Cuts in government funding could mean some Oxford students will face tuition fees of up to £7,000.Oxford University is expected to lose £4.1 million if plans go ahead to reduce state support for second degrees and lower level, shorter courses by £100 million. Oxford, and other institutions such as UCL and the Open University, say this will leave them with no alternative but to increase fees.The government proposal has been criticised in Westminster. More than 200 MPs, including 86 from Labour, have signed a motion against the reallocation of government funding. The intention is to provide an extra 20, 000 places for undergraduates.Bill Rammell, Minister for Lifelong Learning, Further and Higher Education explained, “We are redirecting £100 million over three years from funding students studying for second degrees to support even more getting a first degree. And with 70% of the adult workforce without a first degree, this has to be the right priority.”Lesley Simms, Head of Planning and Resource Allocation for Oxford University, said, “We calculate that we have the equivalent of about 975 full-time equivalent students who are studying equivalent or lower level qualifications and are not exempt from this proposal.”Philip Healy, the Director of Public Programmes for Oxford University’s Department for Continuing Education, commented, “It is really very damaging… It will inevitably mean that students who already have a qualification that is equivalent or higher than the new one will have to pay higher fees.”However Healy accepted that “[Tuition fees] are a market –driven thing so there is a limit to how much the market can bear so we will obviously have to make other adjustments. It may mean savings also.”He added, “There is an inconsistency. On the one hand the government is urging people to undertake lifelong learning but this policy is going to have an adverse effect on certain groups who do this. People who already have a degree, who are well educated, but want to change direction or need to improve their skills will not necessarily be doing these courses at a higher level. So they are now being told that their employer should pay or they themselves will have to pay… The future is pretty grim if it goes forward.”Any increase in fees will depend on the outcome of a Higher Education Funding Council for England (HEFCE) proposal to the Department for Innovation, Universities and Skills Select Committee. Under the HEFCE proposal, some university courses would be exempt from the change in policy. These would include medicine and teaching training as well as ‘vulnerable’ or ‘minority’ subjects that are nationally under-subscribed.Oxford University will also submit written evidence to the Select Committee inquiry. The Department for Continuing Education and the Theology Faculty are likely to suffer most from the changes.Oxford’s Physics Department is also looking particularly vulnerable, as it could lose 25% of its grant for particle physics and astronomy. This is a result of planned £80 million government cuts to the Science and Technology Facilities Council budget, which distributes state funding for scientific research.Professor Philip Burrows said, “If you find particle physics or astronomy exciting and motivating subjects, you might think twice about doing a physics degree if you hear that the UK is cutting back on its funding in those areas.“Since the Government has recognised the importance of a healthy supply of physicists to underpin the UK science base and the economy, the proposed STFC cuts in physics seem baffling.”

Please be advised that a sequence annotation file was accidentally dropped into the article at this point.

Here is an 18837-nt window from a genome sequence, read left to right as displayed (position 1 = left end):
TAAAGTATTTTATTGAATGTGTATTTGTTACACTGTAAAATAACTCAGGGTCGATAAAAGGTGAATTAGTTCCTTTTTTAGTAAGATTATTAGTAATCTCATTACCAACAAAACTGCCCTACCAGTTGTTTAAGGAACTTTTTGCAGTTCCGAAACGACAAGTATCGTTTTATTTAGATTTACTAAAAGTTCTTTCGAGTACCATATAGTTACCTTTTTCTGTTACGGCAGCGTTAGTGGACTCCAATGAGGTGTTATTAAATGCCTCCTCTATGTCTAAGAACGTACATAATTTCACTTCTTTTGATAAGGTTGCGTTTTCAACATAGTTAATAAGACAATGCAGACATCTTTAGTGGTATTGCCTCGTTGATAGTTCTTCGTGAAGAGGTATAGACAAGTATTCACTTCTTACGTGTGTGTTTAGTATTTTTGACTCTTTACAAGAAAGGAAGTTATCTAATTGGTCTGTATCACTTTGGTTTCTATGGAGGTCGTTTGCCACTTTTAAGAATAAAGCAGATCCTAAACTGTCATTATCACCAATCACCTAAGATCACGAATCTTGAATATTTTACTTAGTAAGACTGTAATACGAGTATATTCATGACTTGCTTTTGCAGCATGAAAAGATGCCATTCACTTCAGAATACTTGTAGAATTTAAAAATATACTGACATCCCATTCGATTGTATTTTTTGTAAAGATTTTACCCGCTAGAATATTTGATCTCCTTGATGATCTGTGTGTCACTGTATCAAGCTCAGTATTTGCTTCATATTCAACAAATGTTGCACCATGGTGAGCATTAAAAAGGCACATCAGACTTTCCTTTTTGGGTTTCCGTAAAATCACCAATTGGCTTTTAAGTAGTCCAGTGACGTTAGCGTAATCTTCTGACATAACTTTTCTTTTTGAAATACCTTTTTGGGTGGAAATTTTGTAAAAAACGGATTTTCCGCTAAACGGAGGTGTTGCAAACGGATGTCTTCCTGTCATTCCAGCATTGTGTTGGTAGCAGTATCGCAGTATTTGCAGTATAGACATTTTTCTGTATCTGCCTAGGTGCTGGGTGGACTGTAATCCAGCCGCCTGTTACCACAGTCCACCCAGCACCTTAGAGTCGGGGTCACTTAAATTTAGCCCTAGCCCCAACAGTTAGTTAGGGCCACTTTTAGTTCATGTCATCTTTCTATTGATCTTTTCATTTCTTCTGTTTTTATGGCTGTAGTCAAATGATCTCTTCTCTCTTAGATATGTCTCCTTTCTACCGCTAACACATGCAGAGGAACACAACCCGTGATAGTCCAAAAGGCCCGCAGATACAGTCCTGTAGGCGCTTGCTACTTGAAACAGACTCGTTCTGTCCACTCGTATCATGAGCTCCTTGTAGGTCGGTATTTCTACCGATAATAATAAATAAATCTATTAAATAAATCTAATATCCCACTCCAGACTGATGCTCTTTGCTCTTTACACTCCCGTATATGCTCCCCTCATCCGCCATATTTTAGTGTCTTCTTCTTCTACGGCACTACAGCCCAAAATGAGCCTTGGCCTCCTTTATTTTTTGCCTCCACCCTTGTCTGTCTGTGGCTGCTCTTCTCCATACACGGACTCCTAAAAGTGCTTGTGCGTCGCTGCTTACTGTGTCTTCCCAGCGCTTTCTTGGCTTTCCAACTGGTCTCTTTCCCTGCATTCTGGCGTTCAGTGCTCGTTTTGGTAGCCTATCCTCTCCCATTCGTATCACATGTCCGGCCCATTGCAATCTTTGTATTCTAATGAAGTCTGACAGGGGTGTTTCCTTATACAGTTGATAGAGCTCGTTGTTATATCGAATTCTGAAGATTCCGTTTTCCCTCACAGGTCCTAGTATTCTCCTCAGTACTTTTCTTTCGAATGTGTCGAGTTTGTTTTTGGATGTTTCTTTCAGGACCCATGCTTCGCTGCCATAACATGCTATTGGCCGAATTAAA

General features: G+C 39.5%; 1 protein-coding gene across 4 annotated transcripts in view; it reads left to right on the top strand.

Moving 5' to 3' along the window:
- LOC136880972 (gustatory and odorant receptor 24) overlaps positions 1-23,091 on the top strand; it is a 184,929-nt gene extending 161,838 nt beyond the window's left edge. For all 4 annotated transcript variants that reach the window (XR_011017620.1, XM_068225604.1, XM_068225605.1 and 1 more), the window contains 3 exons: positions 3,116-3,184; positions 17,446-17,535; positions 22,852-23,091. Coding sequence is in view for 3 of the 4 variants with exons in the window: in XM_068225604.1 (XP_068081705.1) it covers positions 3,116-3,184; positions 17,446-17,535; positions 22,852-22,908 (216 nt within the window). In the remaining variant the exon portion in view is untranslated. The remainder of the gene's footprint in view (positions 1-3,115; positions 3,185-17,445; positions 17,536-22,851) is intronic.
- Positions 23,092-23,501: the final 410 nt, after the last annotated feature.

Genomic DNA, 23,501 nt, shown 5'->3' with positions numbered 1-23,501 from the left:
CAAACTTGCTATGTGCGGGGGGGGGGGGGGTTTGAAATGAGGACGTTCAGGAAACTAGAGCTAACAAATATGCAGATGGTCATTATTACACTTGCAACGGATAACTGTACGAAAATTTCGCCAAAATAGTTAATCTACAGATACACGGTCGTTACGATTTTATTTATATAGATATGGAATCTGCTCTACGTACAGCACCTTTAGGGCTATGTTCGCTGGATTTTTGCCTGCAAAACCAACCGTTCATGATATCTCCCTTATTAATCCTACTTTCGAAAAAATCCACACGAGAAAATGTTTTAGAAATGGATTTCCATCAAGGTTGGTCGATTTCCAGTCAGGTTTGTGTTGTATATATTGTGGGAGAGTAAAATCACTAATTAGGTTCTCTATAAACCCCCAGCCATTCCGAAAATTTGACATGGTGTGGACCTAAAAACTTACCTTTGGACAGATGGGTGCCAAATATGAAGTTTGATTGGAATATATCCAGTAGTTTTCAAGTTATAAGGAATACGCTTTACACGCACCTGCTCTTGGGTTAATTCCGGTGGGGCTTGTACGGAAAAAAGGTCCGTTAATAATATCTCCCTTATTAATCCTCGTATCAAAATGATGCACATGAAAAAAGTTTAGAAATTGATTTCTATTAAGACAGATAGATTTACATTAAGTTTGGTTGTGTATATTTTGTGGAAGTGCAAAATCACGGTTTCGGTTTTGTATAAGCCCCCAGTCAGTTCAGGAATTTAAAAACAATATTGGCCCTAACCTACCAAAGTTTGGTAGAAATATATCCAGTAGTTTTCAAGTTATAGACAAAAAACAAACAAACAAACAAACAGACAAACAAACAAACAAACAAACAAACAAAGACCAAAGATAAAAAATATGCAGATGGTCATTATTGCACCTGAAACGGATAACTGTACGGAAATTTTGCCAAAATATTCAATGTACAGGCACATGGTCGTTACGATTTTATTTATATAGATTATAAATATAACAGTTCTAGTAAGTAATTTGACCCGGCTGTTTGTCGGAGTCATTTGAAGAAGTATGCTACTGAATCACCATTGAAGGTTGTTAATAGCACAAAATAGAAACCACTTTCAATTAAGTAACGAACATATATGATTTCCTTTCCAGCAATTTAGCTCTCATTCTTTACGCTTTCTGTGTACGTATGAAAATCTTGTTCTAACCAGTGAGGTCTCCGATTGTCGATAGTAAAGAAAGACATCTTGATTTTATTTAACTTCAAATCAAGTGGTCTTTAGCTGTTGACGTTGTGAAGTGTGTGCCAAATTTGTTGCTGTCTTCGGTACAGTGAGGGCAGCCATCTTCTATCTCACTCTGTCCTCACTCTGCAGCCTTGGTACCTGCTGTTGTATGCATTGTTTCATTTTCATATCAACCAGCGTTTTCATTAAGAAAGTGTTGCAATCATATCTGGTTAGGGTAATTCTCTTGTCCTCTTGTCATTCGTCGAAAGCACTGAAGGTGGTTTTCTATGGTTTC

by Rob Pomfret